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Vice Admiral William S. Sims, Commander, United States Naval Forces Operating in European Waters to President Woodrow Wilson

13 July 1918

My dear Mr. President,

              I beg to acknowledge receipt of your letter of 31 May, introducing Mr. Samuel G. Blythe.1

              As you say, Mr. Blythe needs no introduction at all, as I know him for the delightful writer he is. I have read many of his articles on various subjects, and I am very glad indeed that a man of his prominence in this respect has consented to come over here and give the American people something of our atmosphere and activities.

              We have until recently rather felt that the American people did not receive sufficient information as to the Navy’s various activities in Europe.

              This was having its effect upon the personnel of the forces, as all letters were carefully censored and both officers and men were debarred from mentioning anything but purely personal matters. This left the impression that their strenuous work was not appreciated as it should be. The recent excellent accounts in the press have removed this impression.

              The trouble was largely due to the reticence of the British naval authorities, whose practice has been not to allow anything to be published about what is popularly called over here “The Silent Service”. There was no logic behind it.

              In fact it was, in my opinion, entirely mistaken psychology, and it was only after patient explanation of the difference in the conditions over here and at home that the British Censors were finally induced to allow a certain amount of information about our activities to be sent over to America and published in our press.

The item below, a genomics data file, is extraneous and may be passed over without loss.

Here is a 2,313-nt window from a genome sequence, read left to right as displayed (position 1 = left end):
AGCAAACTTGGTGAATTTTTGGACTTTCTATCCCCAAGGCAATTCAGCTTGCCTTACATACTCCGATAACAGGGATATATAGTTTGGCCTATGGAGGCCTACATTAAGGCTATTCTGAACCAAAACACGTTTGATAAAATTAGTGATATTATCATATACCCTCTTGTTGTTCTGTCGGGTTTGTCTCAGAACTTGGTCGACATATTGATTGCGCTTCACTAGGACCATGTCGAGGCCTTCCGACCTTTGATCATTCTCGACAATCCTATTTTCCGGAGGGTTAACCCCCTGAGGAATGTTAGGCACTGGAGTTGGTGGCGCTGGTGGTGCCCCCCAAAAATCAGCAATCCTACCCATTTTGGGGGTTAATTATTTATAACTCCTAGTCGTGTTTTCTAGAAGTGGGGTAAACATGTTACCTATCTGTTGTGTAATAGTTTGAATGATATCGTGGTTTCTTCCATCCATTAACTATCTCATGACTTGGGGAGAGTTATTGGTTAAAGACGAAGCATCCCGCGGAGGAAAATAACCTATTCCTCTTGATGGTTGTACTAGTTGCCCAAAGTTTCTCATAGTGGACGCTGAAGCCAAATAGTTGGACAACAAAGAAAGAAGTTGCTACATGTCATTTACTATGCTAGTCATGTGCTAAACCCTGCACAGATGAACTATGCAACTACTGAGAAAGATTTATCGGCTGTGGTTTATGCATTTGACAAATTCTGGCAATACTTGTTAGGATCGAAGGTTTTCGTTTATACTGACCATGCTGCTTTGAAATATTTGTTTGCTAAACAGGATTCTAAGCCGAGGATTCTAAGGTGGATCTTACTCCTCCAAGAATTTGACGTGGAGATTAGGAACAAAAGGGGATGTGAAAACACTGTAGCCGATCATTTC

This has been successfully done by a number of capable writers. One of the most successful of these was Mr. Ralph Payne, who has written a number of articles for the “Saturday Evening Post” and other publications. He has recently published a book which is a summary of his recent articles,2 and this gives a very good picture, not so much as to what the Navy is actually doing, as of the spirit which actuates all of our naval forces.

              We realize of course that there is no real naval war going on on this side. The enemy’s fleet remains “contained” and his activities are confined to the submarine, and to certain mining and counter-mining operations. The submarine is not making war on our military vessels, but on the contrary, avoids them and devotes his attention to the destruction of commerce. This places the Navy in the position of defenders of the lines of communication of the Army. This is completely understood between General Pershing3 and myself, and we are working together, not only in the most complete co-operation but in the most complete harmony and sympathy.

              I have appointed a naval officer from my force as a member of General Pershing’s Staff so as to keep us intimately in touch with each other.4 By this and other means we have been able to establish the best possible relations between all branches of the Army and the Navy on this side. While it might naturally be supposed that this was a foregone conclusion, I can assure you that the experience is pretty nearly unique in combined warfare. It is really astonishing how much antagonism, not to say bitterness, has arisen from time to time between the naval and military forces of the same countries, during this distressing War.

              As for the differences that have arisen between Allies, you doubtless know much more about that than I do. As an indication of this, one of the most distinguished of the Allied Generals made the facetious remark to me the other day, in answer to the usual enquiry as to when the war will end: “I don’t know when this particular war will end, but after it is finished, it is quite likely that the Allies will have to fight each other”. Though the remark was a facetious one, still it is an indication of the frictions that have arisen.